Emotive Language plays a duel role. It symbolizes and expresses our feelings but it also arouses or evokes feelings in others (Chaffee, 2000). When we say, I adore you, we are usually not merely expressing our adoration of another person; we are also hoping to inspire a similar feeling in that person. We want him or her to say the same thing in return to us.
Sometimes, even when communicating factual information, we use emotive language in order to interest people in what we are saying. In other words, we arouse their emotions in order to help them relate to our point and to accept our viewpoint. For example, politicians are constantly using emotive language in order to play upon our emotions so that we will more readily accept their ideas and opinions; and television evangelists, talk-show hosts, and self-help gurus are all experts at manipulating our feelings through the use of emotive language (Chaffee, 2000).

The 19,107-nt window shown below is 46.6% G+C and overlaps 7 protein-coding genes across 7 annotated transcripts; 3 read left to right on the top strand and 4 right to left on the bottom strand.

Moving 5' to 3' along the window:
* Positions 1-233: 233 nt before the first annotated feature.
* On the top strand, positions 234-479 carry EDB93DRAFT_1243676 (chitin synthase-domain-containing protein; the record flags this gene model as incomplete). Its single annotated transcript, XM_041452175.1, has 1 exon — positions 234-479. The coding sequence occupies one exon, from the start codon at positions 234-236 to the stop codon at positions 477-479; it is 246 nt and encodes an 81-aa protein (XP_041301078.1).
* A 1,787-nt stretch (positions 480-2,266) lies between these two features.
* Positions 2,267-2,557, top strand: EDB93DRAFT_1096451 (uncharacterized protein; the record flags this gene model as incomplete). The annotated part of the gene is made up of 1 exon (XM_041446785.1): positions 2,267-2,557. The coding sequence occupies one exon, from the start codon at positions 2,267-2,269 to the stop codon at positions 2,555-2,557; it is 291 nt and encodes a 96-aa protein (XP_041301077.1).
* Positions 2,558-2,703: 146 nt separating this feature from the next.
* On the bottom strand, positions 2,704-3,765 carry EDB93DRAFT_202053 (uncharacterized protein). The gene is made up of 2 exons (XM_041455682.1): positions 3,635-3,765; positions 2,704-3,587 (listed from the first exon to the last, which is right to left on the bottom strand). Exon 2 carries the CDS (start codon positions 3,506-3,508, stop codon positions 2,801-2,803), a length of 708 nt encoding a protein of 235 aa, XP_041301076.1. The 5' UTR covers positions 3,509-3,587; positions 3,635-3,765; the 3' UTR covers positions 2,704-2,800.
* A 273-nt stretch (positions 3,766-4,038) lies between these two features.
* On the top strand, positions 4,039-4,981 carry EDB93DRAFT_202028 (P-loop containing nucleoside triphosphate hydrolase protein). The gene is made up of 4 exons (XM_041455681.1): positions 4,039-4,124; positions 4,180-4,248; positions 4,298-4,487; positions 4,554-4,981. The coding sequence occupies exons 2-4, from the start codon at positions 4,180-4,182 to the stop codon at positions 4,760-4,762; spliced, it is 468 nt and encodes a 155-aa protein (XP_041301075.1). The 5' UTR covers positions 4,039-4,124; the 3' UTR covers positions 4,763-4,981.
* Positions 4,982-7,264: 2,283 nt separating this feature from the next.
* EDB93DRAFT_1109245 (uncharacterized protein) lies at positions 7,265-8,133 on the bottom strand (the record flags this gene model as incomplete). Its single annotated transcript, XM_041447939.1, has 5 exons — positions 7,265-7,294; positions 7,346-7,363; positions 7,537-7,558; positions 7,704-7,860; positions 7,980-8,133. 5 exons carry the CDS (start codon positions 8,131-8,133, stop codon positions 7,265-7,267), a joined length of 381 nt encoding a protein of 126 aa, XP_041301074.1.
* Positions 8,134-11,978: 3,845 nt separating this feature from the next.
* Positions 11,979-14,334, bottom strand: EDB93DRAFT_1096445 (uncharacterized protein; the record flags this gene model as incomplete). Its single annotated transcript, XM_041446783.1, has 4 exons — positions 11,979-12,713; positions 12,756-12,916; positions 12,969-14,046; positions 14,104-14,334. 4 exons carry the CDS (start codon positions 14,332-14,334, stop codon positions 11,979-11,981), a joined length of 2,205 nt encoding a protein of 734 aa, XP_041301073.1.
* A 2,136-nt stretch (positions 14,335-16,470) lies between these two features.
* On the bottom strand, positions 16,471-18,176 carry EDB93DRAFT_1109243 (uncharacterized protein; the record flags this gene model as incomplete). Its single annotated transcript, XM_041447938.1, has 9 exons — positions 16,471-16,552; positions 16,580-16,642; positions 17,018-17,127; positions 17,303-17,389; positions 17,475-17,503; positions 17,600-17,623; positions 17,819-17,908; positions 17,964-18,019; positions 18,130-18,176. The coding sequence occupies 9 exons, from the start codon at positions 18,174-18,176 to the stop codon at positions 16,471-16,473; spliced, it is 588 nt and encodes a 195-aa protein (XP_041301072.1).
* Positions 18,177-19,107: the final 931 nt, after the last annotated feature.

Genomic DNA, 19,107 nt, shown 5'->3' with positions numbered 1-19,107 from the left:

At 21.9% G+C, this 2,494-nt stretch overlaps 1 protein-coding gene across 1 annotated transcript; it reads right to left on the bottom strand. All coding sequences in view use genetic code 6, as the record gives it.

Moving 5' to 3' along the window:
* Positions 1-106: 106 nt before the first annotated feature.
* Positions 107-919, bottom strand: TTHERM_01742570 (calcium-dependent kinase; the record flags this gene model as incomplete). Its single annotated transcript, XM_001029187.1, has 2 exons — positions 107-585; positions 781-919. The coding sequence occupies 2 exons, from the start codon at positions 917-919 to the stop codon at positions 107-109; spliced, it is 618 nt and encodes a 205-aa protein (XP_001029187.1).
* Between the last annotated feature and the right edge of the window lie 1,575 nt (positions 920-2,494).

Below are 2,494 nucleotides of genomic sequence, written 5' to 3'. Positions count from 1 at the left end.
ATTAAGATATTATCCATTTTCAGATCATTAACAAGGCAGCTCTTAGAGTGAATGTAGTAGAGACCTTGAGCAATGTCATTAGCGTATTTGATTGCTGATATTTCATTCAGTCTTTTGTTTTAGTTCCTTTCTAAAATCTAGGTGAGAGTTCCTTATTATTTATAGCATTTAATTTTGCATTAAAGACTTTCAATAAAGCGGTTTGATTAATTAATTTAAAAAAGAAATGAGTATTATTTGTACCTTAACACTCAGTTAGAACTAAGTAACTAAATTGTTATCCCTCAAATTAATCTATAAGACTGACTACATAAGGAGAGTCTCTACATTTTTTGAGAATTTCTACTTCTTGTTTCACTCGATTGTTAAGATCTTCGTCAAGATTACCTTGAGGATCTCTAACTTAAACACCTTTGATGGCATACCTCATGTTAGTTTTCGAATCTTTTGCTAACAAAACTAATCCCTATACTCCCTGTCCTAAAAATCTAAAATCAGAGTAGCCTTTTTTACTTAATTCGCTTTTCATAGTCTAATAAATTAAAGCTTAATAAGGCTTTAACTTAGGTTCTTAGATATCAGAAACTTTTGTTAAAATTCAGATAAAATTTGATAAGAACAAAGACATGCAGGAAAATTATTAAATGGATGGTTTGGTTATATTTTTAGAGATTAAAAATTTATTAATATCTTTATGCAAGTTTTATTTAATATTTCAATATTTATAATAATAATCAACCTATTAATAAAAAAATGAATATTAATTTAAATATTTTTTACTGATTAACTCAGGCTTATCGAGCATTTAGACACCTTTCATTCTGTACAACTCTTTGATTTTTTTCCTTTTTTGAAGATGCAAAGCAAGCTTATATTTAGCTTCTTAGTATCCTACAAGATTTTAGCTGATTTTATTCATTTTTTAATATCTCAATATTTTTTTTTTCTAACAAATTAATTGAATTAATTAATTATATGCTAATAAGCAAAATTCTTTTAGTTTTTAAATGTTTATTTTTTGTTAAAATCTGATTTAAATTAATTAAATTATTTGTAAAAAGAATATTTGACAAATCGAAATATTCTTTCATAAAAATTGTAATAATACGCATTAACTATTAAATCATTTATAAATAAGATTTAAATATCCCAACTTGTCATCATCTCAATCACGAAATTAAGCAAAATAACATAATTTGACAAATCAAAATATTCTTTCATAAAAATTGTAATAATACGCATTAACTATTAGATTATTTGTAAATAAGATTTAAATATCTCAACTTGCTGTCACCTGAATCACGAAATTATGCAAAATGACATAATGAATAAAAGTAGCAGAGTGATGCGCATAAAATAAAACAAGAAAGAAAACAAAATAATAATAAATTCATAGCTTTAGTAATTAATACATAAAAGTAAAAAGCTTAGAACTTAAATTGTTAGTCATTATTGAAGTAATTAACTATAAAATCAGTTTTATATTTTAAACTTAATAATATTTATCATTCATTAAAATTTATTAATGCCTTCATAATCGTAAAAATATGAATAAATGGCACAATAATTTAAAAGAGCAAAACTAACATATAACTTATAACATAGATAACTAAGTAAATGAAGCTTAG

One way to look at the meaning and power of emotive language is to look at words on a scale from mild to strong. For example:
Research demonstrates that we tend to perceive ourselves favorably (I am firm); and if we are speaking to someone face-to-face, we view him or her only somewhat less favorably than we view ourselves (You are stubborn). However, if a third person is not present, we tend to use stronger emotive language to describe him or her (He is pigheaded) (Chaffee, 2000).
Now its your turn. Use this technique with at least two of the following emotive words: overweight, daring, confused, forgetful, curious, carefree, or individualistic.
- I am ______________; you are__________________; but he/she is ______________________.
- I am _______________; you are_________________; but he/she is ______________________.
What do you think your choices say about you?
Chaffee, J. (2000) Thinking Critically. Houghton Mifflin. New York.